Mikael Omstedt

The politics of debt crisis management in the U.S.
Faculty of Arts
Jamie Peck

Why did you decide to pursue a graduate degree?

I'm daily struck by how much there is to learn, especially about such a complex and multifaceted phenomenon as capitalism. A graduate education, therefore, seems like a great opportunity to really get time and resources to think long and hard about the questions that intrigue me.

Why did you decide to study at UBC?

UBC Geography is one of the foremost centers for research in geographical political economy so when I received an offer to start my PhD here I was thrilled to join a community of faculty, staff, and students whose work really excites me.

What is it specifically, that your program offers, that attracted you?

In particular, I appreciated how the master's program in Geography gives you a lot of freedom to explore your own interests through extended independent research.

What was the best surprise about UBC or life in Vancouver?

I was surprised by how welcomed I felt when arriving in the Geography department. Despite 'only' being a master’s student, people were genuinely interested in what you were up to. As a consequence, I didn't just socialize within my cohort but got to learn from many grad students that were further along in the program than me.

What aspect of your graduate program do you enjoy the most or are looking forward to with the greatest curiosity?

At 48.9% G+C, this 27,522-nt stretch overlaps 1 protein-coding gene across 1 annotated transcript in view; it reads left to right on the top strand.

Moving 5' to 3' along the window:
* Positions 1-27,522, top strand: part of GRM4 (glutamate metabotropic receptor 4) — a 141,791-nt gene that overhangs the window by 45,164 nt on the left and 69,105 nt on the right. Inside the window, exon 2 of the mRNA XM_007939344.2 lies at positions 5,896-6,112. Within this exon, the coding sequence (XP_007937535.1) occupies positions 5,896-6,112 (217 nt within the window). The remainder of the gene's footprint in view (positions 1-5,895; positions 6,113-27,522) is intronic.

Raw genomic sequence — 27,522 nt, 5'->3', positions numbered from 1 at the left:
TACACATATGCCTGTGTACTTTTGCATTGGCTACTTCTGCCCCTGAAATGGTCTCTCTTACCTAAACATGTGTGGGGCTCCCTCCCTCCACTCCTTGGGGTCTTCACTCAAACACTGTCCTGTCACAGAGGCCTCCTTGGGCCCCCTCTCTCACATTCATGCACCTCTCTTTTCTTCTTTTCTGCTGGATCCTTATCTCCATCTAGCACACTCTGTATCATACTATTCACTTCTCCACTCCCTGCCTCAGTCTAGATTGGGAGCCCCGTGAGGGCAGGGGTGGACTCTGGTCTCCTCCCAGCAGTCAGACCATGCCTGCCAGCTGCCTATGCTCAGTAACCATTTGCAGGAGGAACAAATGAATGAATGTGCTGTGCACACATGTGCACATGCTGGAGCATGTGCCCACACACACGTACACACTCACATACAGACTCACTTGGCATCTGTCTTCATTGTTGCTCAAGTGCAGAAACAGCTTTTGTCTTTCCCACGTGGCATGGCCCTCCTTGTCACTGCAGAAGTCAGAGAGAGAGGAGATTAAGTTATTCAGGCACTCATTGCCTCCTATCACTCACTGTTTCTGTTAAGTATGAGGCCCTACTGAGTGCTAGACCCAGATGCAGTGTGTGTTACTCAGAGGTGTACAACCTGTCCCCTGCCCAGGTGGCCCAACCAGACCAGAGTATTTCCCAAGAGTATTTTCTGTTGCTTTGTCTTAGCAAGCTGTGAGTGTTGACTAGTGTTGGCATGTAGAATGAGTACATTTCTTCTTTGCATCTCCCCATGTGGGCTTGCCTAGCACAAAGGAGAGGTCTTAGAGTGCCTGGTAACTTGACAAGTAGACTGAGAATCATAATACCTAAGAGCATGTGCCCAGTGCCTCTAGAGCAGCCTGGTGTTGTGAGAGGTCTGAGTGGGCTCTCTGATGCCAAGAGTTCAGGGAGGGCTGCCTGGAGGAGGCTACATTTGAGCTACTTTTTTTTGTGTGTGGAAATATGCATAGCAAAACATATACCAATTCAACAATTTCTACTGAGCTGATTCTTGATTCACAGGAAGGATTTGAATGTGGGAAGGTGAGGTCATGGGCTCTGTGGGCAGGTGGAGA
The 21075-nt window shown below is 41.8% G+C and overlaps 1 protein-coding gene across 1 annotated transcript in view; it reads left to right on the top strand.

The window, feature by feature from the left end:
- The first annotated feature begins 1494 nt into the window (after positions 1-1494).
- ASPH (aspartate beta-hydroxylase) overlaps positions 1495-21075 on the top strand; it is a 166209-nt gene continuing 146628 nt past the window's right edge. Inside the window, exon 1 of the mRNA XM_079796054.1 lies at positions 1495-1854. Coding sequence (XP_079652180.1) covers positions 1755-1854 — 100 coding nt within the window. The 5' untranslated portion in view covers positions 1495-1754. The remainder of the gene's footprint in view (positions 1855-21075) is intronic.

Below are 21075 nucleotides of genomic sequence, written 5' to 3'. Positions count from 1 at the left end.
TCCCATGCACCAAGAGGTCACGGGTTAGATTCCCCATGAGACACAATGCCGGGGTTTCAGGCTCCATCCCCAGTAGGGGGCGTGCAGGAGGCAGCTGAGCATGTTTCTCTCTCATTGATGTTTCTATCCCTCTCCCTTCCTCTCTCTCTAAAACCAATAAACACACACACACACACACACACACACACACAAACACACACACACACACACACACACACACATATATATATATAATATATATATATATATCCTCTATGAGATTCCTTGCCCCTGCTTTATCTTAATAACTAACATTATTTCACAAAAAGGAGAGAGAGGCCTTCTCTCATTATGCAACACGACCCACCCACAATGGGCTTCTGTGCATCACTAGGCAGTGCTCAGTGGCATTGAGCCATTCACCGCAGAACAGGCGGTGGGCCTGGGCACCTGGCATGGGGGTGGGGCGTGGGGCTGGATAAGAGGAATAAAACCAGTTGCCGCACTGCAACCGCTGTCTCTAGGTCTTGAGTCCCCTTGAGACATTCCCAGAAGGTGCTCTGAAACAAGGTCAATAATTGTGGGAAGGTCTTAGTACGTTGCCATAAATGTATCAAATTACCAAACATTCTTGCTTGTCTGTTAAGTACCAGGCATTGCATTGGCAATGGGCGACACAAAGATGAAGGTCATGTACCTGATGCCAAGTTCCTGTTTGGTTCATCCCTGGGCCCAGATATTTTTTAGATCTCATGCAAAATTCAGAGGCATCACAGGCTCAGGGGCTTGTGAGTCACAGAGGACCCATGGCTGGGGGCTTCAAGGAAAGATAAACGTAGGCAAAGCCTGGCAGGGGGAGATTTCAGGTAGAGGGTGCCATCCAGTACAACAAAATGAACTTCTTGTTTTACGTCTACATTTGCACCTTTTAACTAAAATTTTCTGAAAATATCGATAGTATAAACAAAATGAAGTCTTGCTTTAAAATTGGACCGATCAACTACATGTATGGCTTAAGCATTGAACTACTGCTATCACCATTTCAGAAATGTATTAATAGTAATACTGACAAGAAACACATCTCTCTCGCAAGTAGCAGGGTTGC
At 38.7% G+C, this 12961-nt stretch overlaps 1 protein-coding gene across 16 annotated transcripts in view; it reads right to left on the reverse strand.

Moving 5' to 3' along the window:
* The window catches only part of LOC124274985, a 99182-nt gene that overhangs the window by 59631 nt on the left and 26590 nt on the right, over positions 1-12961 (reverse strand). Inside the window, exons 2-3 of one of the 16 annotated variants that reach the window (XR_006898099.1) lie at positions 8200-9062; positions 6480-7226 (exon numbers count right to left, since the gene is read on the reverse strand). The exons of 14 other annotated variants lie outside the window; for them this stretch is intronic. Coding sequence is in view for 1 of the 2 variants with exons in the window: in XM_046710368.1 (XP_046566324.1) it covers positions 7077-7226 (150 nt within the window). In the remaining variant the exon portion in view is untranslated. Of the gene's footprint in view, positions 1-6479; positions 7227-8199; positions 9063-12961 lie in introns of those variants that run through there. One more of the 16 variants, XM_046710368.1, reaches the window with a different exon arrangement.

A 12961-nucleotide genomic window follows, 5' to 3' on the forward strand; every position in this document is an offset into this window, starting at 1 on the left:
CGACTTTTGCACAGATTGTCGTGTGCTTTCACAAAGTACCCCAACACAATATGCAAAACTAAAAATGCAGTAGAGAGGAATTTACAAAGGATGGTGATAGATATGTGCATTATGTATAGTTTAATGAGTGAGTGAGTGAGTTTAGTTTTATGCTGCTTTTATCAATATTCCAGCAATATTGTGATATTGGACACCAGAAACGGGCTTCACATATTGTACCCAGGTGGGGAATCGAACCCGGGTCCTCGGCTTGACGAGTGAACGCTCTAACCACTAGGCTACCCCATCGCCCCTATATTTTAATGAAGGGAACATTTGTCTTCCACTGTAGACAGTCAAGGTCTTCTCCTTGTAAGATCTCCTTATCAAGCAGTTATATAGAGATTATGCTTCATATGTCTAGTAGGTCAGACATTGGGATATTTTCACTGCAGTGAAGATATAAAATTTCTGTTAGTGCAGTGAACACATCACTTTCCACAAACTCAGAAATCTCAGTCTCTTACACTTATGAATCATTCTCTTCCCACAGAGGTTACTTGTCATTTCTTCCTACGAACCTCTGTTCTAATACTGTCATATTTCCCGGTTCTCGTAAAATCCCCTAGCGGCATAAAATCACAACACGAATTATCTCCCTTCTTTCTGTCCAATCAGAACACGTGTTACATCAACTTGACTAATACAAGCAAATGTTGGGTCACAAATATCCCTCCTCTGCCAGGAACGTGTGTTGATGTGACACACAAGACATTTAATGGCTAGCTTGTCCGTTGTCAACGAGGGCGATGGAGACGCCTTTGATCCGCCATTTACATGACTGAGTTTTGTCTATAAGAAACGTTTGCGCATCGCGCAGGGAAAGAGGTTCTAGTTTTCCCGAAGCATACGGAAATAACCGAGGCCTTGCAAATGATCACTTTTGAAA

I really appreciate the more casual opportunities to learn together in more or less formalized readings groups. These reading groups help mitigate the isolation that is such a prevalent feature of academic work and make sure that you're not simply trapped inside your own head. And since every new cohort of grad students bring with them new insights and provocations, I'm going to look forward to each new academic year in the program.

What do you like to do for fun or relaxation?

While a graduate education is hard work, I try to make sure to always find time to hang out with friends, dance lindy hop and just walk around in the city.

What advice do you have for new graduate students?

I would advise masters students to not be afraid of going out and doing fieldwork. It might be intimidating at first, but you'll never be 'fully prepared' and there is nothing that beats spending time in the field to wrap your head around a research problem.


Learn more about Mikael's research

Interested in the ways financial logics become institutionalized in the state apparatus, my research focuses on the contested politics of state-level debt crisis management in the United States. Taking these moments of crisis as crucial indicators of the social contradictions of financialized capitalism writ large, I'm currently in the process of developing a multi-sited research design that doesn’t so much compare a narrow range of similar cases but instead opens up partial windows into larger processes of political transformation within a 50-state federation. In particular, I will examine the contested narrative of crisis, the political response facilitated by such narrative and subsequent institutional change. I hope this research will enable me to triangulate between distinct but interrelated moments of crisis-induced state restructuring and interrogate whether this historical moment indeed constitutes a structural transformation of state politics along more financialized lines.